Dave Muhlbauer stops in Iowa City on the Senate campaign trail

Muhlbauer, the first Democrat to announce their candidacy for the 2022 Senate Race in Iowa, has been meeting with Democratic leadership and residents across the state.


Johnson County Supervisor candidate Jon Green (left) speaks with Senate candidate Dave Muhlbauer (right) on the patio behind George’s Buffet in Iowa City. Photo courtesy of Adam Schantz, Muhlbauer’s campaign manager.

Natalie Dunlap, News Editor

On the patio behind George’s Buffet, a northside Iowa City business, Democratic senatorial candidate Dave Muhlbauer met with Johnson County Democrats, reporters, and Johnson County Supervisor candidate Jon Green. 

Iowa City was one of Muhlbauer’s stops on his second day traveling on the campaign trail. He announced he would be running as a Democrat for the U.S. Senate in Iowa’s 2022 race on Monday and began traveling across the state Tuesday. 

“It’s been absolutely phenomenal, it’s been great,” Muhlbauer said in an interview with The Daily Iowan. “We’re meeting great people, we’re hearing about real life issues. It’s nice to finally get out and do this, where we can mingle with each other and meet you face to face.”

Muhlbauer met with Democratic leadership in Johnson, Black Hawk, and Cerro Gordo counties. He said he spoke with people at Newton’s Cafe in Waterloo, Iowa, who didn’t know about the campaign, just coming in and out of the restaurant Wednesday morning. 

Ed Cranston, the chair of Johnson County Democrats, said while it is still early in the 2022 election, he has been impressed with Muhlbauer’s message. 

During Muhlbauer’s conversation with the county Democrats, Cranston said they discussed the importance of having good Democratic candidates in every race to bring attention to the party and issues with the consolidation of meatpacking plants, which were highlighted during COVID-19 outbreaks.  

The first Democrat to join the race, Muhlbauer said the response to his launch online has been “crazy.” 

“People are excited. They’re excited somebody jumped into the race, they’re excited we can have these conversations and get messages out there,” he said. “I mean, that’s where it starts, you got to be able to have an open and civil conversation, no matter what side of an issue you’re on, so that we can come to an understanding of each other and come to a point that works for the majority of all of us.”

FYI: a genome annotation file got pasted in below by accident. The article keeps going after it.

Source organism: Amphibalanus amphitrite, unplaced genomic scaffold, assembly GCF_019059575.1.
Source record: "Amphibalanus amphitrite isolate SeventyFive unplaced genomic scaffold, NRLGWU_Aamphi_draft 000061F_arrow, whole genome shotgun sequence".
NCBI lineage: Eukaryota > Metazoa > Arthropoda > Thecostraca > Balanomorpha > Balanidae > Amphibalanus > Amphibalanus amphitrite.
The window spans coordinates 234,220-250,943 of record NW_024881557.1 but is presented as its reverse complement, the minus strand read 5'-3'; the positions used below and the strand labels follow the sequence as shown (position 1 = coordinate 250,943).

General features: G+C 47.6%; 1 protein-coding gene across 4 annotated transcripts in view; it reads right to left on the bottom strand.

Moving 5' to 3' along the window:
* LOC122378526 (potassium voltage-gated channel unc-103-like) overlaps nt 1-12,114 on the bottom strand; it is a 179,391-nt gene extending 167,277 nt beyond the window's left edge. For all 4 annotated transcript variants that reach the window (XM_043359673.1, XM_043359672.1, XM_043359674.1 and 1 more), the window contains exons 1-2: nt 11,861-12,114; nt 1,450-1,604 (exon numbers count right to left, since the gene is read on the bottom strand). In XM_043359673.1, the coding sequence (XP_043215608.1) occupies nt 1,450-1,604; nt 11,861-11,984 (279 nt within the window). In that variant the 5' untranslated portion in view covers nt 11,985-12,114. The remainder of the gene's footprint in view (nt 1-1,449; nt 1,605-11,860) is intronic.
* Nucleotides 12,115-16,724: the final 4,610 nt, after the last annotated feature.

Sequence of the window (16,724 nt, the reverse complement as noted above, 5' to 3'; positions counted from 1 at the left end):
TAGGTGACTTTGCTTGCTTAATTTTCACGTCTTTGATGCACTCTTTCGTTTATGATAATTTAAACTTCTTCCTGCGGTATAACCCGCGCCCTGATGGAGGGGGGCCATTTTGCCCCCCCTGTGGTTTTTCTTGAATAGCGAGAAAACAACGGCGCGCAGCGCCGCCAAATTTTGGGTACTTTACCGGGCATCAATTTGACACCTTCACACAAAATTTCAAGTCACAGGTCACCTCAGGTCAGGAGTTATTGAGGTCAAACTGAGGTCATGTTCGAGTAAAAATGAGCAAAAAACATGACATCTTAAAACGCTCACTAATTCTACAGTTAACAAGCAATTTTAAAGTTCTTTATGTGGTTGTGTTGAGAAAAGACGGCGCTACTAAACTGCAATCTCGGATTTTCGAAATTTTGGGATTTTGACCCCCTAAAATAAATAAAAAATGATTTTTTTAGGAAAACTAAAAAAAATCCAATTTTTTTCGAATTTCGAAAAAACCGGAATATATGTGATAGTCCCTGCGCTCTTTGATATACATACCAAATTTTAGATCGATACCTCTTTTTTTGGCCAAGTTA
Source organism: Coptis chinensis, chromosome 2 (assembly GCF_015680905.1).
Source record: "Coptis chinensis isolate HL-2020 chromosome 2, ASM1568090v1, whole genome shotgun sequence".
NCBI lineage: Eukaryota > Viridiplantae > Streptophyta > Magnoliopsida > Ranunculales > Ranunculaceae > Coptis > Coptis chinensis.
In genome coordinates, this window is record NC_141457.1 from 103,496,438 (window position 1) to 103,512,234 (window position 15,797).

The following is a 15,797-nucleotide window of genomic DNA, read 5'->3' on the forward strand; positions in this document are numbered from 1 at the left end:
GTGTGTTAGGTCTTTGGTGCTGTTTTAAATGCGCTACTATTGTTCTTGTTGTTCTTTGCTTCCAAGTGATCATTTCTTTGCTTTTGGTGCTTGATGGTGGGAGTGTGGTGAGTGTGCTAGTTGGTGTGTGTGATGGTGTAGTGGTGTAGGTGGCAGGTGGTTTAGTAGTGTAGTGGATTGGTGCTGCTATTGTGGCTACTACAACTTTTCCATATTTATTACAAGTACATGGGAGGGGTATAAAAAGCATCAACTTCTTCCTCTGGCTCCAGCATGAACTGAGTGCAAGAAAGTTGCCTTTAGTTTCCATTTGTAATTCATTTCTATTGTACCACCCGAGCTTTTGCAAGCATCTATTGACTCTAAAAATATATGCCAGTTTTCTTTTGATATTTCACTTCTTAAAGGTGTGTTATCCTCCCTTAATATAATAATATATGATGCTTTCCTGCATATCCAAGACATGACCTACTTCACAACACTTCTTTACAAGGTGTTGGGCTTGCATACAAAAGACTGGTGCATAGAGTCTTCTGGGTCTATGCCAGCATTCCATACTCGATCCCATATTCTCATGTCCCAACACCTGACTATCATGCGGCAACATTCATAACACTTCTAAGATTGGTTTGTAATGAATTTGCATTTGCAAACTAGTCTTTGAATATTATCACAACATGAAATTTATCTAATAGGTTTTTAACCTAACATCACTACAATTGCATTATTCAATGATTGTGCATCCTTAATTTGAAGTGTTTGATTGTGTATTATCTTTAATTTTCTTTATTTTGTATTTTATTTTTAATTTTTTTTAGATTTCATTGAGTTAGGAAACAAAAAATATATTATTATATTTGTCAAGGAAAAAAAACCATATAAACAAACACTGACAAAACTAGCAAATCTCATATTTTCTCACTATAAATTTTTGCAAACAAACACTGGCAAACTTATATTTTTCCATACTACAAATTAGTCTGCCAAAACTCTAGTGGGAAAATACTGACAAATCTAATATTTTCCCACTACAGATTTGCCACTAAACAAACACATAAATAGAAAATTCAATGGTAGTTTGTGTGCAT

RELATED: Democrat David Muhlbauer launches Senate campaign

Sen. Chuck Grassley, R-Iowa, filed with the Federal Elections Committee as a 2022 Senate candidate, but has not announced if he will be running for reelection. 

He has stated in press calls that he will make his decision in the fall. Sen. Jim Carlin, R-Sioux City, announced he would be running for the U.S. Senate seat in February. 

Grassley has been in the Senate longer than Muhlbauer has been alive. Before being sworn in as a senator, he served three terms in the U.S. House, after serving as an Iowa state representative from 1959-74. 

“I am going to run as me,” Muhlbauer said. “Maybe it is a little bit of a David and Goliath story, but I’m gonna run as me, and who I am is a small town farm kid who came back to the farm. I’m raising my family there, my kids are going through the school system as we speak. My boots on the ground like every other Iowan.”

Grassley has won reelection by a healthy margin since his first Senate race in 1980, but Muhlbauer campaign is projecting optimism. 

“Just for the record, David did win that fight against Goliath,” Muhlbauer’s campaign manager Adam Schantz said. 

Muhlbauer, who was previously a Crawford County supervisor, said he was familiar with campaigning as he grew up. His father, Dan Muhlbauer, and grandfather, Louis Muhlbauer, were both Democrats who served as county supervisors before joining the Iowa Legislature.

“The idea is we want to leave the next generation in better hands. We continue to build upon making our communities in our state better and raising that quality of life,” Muhlbauer said of the tradition of public office in his family. 

A fifth generation farmer, Muhlbauer said getting rural voters to connect with Democrats is difficult, but he plans to meet people where they are by going out into communities and spreading the campaign message door to door. 

He added that voters have to get past the polarization of politics. 

As senator, Muhlbauer said he would focus on improving agriculture, mental health, education, and infrastructure, including broadband access. 

“I think we can promote for people to come to Iowa, people to stay in Iowa, for people to get educated, and come back to Western Iowa or to right here in Iowa City,” he said.